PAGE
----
3. Upheld.  The ASA considered that information in The Grocer was important for understanding the basis of the comparison as it included information on the 33 products, whether they were own label or branded and their price.  As consumers had to buy the magazine or an online subscription to view this information, the ASA held that the information was not sufficiently accessible.  The ASA therefore concluded that the comparison was not verifiable, holding for that reason that the claim was misleading.

Advertisers should ensure that any information used to substantiate comparative claims that they are making are readily and freely accessible so that consumers can verify the basis of such claims. 

14. John Lewis Partnership plc, 28 May 2014

On the John Lewis website, a price-match claim was set out.  Text stated “If we find a national high street competitor offering a better nationwide price for the same individual product, sold with the same service conditions, we’ll lower our price to match in all our shops and on our website...some high street competitors have a different nationwide shop price to their online price; in that instance we’ll match whichever is the lower of the two across our shops and on our website...”

Complaint / Decision

A complainant, who believed their price match claim met the criteria, challenged whether the ad was misleading as their claim was rejected.

The ASA did not uphold the complaint.  John Lewis explained that the complainant’s claim related to a price offered by an online retailer and although the relevant online retailer had a high street store, it traded under a different name from the online store.  They highlighted that their conditions for price matching mentioned that “websites need to trade under the same brand and on the same basis as their high street shops.”  The ASA noted that the conditions to the price match promise were one click away from the ad and the condition referred to here was clearly and prominently outlined in the text.  The ASA therefore considered that the condition was made sufficiently clear and so the ad was not misleading. 

The key here was that the retailer in question traded under different brands online and in store and that John Lewis had highlighted the terms of their offer in a clear and comprehensible manner.


15. PC Pitstop LLC t/a, 28 May 2014

A TV ad for a PC diagnosis service showed a woman sitting in front of her laptop and saying aloud “My computer is so slow...This computer is old”.  A cartoon man appeared on her laptop’s keyboard and said “Go online at”.  The woman and the cartoon man then discussed some of the benefits of using PCMatic’s service.  Boxes on-screen included text which stated, “PCMATIC could do ALL of this Makes your PC Safer Makes your PC Faster Prevents Lock-ups”.  A voice-over stated, “PCMatic could improved download speeds too”.  Another box appeared on-screen which included text stating, “Improves Internet Speed.”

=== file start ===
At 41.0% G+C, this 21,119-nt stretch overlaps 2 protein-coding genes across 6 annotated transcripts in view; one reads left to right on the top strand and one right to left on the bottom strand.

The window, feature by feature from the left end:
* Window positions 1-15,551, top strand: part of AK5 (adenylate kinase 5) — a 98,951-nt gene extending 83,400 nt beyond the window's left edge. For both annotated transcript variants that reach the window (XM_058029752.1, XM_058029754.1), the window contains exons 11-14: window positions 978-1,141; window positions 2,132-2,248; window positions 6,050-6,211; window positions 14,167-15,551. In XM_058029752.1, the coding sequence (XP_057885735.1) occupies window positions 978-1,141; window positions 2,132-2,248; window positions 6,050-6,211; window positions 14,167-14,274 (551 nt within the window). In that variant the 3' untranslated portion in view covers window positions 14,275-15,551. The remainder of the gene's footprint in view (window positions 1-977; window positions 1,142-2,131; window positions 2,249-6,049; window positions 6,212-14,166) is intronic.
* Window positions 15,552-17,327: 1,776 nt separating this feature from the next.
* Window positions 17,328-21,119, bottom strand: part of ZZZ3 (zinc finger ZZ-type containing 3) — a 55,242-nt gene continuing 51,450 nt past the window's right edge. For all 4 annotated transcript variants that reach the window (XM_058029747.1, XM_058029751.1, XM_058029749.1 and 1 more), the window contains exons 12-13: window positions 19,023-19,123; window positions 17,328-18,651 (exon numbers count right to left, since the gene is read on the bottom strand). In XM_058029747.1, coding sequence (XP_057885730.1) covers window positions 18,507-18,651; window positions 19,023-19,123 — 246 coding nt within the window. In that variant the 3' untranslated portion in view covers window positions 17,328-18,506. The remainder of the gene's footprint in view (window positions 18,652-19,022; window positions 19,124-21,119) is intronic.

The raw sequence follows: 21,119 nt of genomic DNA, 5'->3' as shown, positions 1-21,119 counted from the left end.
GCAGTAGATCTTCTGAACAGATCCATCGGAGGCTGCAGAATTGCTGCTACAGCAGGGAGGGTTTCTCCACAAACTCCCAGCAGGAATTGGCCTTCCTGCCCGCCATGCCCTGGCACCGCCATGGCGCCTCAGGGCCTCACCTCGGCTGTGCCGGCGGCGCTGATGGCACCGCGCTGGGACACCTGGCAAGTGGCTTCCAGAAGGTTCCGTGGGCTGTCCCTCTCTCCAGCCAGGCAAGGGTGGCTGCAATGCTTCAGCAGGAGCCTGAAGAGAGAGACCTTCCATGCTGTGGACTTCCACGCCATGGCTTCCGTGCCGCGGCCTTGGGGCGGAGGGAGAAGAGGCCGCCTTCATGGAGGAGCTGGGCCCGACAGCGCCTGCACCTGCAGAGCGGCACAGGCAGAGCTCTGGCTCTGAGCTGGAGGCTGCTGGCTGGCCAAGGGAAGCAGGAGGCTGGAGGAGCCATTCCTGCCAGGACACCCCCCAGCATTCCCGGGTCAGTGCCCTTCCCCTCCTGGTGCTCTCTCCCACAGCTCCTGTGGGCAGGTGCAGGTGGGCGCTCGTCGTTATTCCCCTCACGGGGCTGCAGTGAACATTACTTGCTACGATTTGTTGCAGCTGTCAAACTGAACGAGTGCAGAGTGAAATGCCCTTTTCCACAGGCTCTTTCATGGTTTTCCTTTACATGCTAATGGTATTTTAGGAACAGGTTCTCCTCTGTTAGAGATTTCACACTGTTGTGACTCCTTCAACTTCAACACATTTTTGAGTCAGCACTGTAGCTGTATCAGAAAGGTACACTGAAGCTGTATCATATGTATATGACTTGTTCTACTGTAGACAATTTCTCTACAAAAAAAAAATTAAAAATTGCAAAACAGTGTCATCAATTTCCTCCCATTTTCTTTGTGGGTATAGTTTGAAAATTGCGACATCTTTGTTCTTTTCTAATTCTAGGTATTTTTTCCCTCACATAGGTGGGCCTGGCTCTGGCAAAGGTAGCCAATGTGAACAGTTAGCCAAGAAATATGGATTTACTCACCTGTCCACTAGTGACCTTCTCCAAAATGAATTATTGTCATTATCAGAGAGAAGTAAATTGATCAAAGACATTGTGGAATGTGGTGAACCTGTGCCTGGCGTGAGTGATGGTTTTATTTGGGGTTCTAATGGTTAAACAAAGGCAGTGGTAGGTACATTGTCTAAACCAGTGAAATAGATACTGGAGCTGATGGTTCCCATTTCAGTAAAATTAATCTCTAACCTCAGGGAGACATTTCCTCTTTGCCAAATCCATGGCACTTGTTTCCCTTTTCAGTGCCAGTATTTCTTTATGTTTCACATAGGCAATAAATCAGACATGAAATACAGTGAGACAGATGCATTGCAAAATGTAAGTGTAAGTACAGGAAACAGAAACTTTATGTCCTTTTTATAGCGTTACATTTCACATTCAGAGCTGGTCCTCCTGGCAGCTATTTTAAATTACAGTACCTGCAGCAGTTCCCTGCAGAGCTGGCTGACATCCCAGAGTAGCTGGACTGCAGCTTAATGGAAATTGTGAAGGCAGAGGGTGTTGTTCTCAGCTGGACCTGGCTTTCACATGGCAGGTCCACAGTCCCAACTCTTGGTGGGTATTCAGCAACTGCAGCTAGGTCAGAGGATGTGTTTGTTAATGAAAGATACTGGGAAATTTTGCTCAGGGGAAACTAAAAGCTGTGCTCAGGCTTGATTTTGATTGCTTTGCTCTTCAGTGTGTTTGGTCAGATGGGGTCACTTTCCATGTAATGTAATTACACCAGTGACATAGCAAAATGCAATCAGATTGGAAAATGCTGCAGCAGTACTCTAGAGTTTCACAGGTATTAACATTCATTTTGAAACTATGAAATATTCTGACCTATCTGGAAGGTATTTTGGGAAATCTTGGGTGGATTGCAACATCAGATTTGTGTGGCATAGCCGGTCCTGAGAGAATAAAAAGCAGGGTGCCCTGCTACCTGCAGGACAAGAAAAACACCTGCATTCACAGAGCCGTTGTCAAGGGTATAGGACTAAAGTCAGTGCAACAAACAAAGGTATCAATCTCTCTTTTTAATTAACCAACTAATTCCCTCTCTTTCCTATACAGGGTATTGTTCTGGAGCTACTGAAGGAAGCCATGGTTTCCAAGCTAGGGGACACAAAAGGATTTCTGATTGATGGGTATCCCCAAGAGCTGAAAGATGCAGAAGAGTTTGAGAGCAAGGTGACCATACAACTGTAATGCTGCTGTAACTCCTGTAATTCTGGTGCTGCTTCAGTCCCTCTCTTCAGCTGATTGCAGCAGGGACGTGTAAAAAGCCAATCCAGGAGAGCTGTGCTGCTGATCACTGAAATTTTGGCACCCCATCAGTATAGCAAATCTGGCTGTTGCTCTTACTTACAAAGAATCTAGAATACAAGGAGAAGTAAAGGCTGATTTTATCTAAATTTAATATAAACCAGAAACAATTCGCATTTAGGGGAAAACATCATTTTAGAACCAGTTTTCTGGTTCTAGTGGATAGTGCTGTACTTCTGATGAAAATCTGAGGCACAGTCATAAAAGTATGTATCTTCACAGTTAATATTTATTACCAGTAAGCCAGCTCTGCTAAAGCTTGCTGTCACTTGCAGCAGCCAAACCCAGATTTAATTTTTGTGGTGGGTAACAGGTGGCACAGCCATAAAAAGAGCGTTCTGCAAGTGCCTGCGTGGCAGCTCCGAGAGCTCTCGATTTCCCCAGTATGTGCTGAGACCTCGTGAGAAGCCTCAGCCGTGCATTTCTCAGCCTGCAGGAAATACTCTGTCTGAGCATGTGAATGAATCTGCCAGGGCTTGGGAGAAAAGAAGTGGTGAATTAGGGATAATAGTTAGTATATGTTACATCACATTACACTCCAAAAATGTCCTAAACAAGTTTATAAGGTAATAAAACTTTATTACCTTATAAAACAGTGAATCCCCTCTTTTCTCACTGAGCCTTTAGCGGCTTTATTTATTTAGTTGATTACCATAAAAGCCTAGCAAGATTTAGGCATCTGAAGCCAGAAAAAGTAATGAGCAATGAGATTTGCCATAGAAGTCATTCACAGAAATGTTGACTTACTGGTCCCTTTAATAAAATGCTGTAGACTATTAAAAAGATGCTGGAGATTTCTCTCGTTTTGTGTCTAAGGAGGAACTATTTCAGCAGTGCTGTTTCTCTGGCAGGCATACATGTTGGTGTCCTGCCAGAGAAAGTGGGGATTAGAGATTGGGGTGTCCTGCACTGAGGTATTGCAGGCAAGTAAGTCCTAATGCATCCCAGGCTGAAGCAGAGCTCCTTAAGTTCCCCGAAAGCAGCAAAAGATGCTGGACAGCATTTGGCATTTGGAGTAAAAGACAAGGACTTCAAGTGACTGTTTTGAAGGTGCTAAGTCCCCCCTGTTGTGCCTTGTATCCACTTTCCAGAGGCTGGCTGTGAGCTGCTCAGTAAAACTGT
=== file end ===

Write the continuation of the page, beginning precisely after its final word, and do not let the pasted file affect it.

Complaints / Decisions

  1. Two viewers challenged whether the claim “Improved Internet Speed” was misleading and could be substantiated because they were of the impression that internet speed was dependent on a user’s internet connection.
  2. Four viewers challenged whether the claim “PCMatic could improve download speeds” was misleading and could be substantiated because they believed that download speeds were affected by external factors as opposed to the PC itself.

The ASA upheld both complaints.  The ASA was of the impression that the claim “Improves Internet Speed” was ambiguous and considered that some viewers might interpret it as meaning that the connection speed received from the ISP could be increased and that there may be a general improvement in internet browsing speed.  Even though the ad used conditional language (i.e, using the word “could”) rather than guaranteeing such improvements, the ASA held that most consumers were likely to understand that, in most cases, using PCMatic’s service would lead to those improvements. 

PCMatic submitted evidence to suggest that their service could give download speed improvements.  However, the ASA noted that there was nothing to demonstrate that users could benefit from improved speeds in internet browsing or from their ISP.  Furthermore, the ASA noted that no background information was provided in relation to the computers tested, such as what operating system and browser were used and the type of internet connection used. 

From the data provided, the ASA gathered that PCMatic’s service would only affect PCs using older operating systems and that the browser optimisations applied in the service would only be relevant to older versions of one particular browser.  Moreover, the download accelerator that PCMatic used as part of their service would only help PCs using old broadband connections that used a low bandwidth and high latency link.  Because of these limitations in the service and because of the lack of background information showing the basis of the results of the evidence, the ASA concluded that the ad was misleading.

When using evidence to substantiate claims, advertisers should ensure that all contextual information surrounding the research or testing carried out is available and that such evidence is up-to-date.